JAIC 2003, Volume 42, Number 2, Article 4 (pp. 193 to 236)
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Journal of the American Institute for Conservation
JAIC 2003, Volume 42, Number 2, Article 4 (pp. 193 to 236)





The history of the treatment of Egyptian metal objects at the MFA is tied to electrolytic reduction. Many objects in the collection have been cleaned by such a procedure. The condition of objects cleaned in this fashion is often described in later treatment reports as being metallic, granular, pitted, etched and/or scratched, or smooth and without corrosion products. In some cases it is noted that uneven corrosion products remain. Of the 139 object files for copper and bronze objects reviewed for this article, only 12 pieces were noted to retain original corrosion products, burial accretions, or pseudomorphs.

Fig. 3. William Young

One of the earliest treatments, published in the MFA Bulletin in 1931, is that of the 22d Dynasty

Fig. 4. Aegis of Isis, before treatment. Third Intermediate Period, 945–712 B.C., copper-lead alloy with inlays of electrum, silver, and bronze. 27.5 × 19.2 cm, diam. 29.3 cm. MFA 31.195, Adelia Cotton Williams Fund. Courtesy of Harvard University–MFA Expedition, March 1931, neg. C5968.
copper-lead Aegis of Isis with bronze inlays (MFA 31.195; figs. 4, 5). The curator wrote:

In [acquiring the Aegis the museum] undertook an experiment not without risk, for the object was in such a bad state of preservation due to the ravages of the so-called “bronze disease” that its quality could be little more than guessed at. It was by no means certain how far the bronze would respond to treatment, and if it did, whether it would prove to be as fine as was anticipated. (Dunham 1931, 104)

The MFA Bulletin article described the materials and the method of fabrication, but did not elaborate on the treatment. It was noted that a gilded silver inlay of a winged figure “was found so badly oxidized that it could not be preserved” (Dunham 1931, 109), and indeed this inlay is missing today. The treatment record for the object states simply: “The object was cleaned by electrolysis.” Young later presented his treatment of the Aegis in lectures and articles where, citing the work of earlier chemists Adolf Finkener, Friedrich Rathgen, and Colin Fink, he described the reduction of ancient metals. The procedure was as follows:

Without any preliminary cleaning, the object to be treated is hung as Cathode into a 2 per cent caustic soda solution and low amperage direct current is applied. Very low current densities are preferred. Fine annealed copper wire is wrapped around the object, one or two turns per inch, and electrical connections are made with the ends of the wire. The action of the electrolysis is to evolve hydrogen at the Cathode and to reduce the crust to finely divided or spongy copper. (Young 1963, 5)

Fig. 5. Aegis of Isis (fig. 4), after treatment. Note missing silver disc,“too corroded to be saved.” Courtesy of Harvard University–MFA Expedition, October 1931, neg. C6117

Young also mentioned the use of iron, nickel, and platinum anodes. When the reduction was completed, the object was “removed from the bath, soaked in several changes of hot water to remove all traces of caustic soda, followed by drying in an oven at 40 to 60 degrees centigrade” (Young 1963, 6).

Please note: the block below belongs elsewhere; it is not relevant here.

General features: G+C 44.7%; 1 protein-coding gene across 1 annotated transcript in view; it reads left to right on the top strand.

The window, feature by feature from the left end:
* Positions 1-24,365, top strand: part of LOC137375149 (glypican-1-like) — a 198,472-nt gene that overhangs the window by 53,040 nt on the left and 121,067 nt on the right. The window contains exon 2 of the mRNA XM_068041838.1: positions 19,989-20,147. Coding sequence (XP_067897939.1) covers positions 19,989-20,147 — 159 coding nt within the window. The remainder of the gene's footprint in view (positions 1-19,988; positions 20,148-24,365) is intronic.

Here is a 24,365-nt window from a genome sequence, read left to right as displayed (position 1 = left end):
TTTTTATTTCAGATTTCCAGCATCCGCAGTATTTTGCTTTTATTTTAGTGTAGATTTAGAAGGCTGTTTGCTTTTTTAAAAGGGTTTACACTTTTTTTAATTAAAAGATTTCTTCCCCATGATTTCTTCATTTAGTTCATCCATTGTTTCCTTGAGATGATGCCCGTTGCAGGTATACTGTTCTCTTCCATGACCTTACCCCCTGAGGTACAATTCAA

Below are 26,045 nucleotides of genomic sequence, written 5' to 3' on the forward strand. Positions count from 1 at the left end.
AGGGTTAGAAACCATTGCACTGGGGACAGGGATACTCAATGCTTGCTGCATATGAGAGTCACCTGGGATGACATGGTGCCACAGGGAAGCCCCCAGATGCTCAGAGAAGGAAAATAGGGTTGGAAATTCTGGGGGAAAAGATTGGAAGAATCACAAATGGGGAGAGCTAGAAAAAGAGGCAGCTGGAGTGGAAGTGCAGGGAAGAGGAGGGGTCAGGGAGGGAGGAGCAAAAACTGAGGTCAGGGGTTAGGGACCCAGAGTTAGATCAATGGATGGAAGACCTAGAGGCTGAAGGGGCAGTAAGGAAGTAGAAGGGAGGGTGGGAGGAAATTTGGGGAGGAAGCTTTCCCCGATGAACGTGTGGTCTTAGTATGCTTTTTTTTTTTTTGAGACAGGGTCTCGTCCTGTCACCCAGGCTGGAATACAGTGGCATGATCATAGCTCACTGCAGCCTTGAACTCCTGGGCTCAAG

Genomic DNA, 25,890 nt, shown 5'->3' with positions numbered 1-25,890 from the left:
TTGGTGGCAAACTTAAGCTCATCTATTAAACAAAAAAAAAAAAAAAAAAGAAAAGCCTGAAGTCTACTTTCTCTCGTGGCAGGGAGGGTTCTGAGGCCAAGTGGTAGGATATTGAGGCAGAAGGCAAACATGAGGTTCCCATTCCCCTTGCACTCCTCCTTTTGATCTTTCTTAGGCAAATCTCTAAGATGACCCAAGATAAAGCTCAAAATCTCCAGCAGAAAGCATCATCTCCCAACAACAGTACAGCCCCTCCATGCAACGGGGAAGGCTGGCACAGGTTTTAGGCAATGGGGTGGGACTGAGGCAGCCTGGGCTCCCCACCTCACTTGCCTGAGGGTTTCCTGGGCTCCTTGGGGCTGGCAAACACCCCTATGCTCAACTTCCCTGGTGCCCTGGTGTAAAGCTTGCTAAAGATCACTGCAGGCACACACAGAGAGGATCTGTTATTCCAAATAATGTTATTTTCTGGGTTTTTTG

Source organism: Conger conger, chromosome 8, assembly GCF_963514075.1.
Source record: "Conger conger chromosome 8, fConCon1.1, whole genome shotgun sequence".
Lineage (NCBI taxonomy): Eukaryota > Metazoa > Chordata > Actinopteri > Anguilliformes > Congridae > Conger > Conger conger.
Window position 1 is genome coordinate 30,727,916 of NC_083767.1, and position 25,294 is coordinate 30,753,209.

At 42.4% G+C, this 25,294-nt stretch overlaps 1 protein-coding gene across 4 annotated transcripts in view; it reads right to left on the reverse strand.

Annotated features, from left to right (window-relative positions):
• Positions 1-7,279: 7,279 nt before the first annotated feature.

This method was passed on to Nichols. Electrolytic reduction continued to be used for the treatment of copper and its alloys, silver, gilded silver, electrum, lead, and iron until the early 1980s. For the reduction of silver, Nichols's notes and instructions expand upon the basic method outlined above. Before reduction was undertaken, an object might be examined with x-radiography, ultraviolet illumination, or metallographic sections to determine the presence of core metal and check for ancient or modern restorations. The object would undergo prolonged soaking in a series of solvents (toluene, hot water, alcohol, and acetone), and coatings, restoration materials, and any material from burial that would interfere with conductivity were mechanically removed. Lead-tin or zinc-tin solder repairs were removed with a soldering iron. The object was then soaked in a bath of 2% sodium hydroxide to remove remnants of organic matter and to raise the pH of the silver (Nichols noted that this bath will also dissolve silver chloride and cautioned that the object may turn to mud if totally corroded). Finally, various mixtures of hydrochloric and formic acids were used to remove calcite accretions and to increase the conductivity of the metal (Nichols n.d.).

For tank reduction, fragile objects might be supported on a bronze screen. For local reduction of silver, the cathode was a graphite rod. The anode was a sponge pierced with a graphite rod and immersed in the electrolyte. Two anode sponges would be used, one containing sodium bicarbonate (to remove silver sulfide), the other containing 2% sodium hydroxide (to remove silver chloride and to “harden” the corrosion material for removal with a scalpel). After these steps were repeated, the current was reversed to oxidize the silver, turning it black, at which point the black surface would be cleaned with ethanolamine on cotton swabs to remove redeposited copper oxides, carbon, and grease. The procedure was repeated several times, along with brushing under hot running water and the use of a scalpel. Finally, the piece was “electro-polished” using sodium bicarbonate paste and soaked in distilled water until the pH was neutralized (Nichols n.d.).

Object files mention removal of redeposited copper with ethanolamine, as mentioned above. Redeposited copper was also disguised by bronzing with sodium hydroxide paste and iron oxide or removed using ammonium carbonate and wooden tools.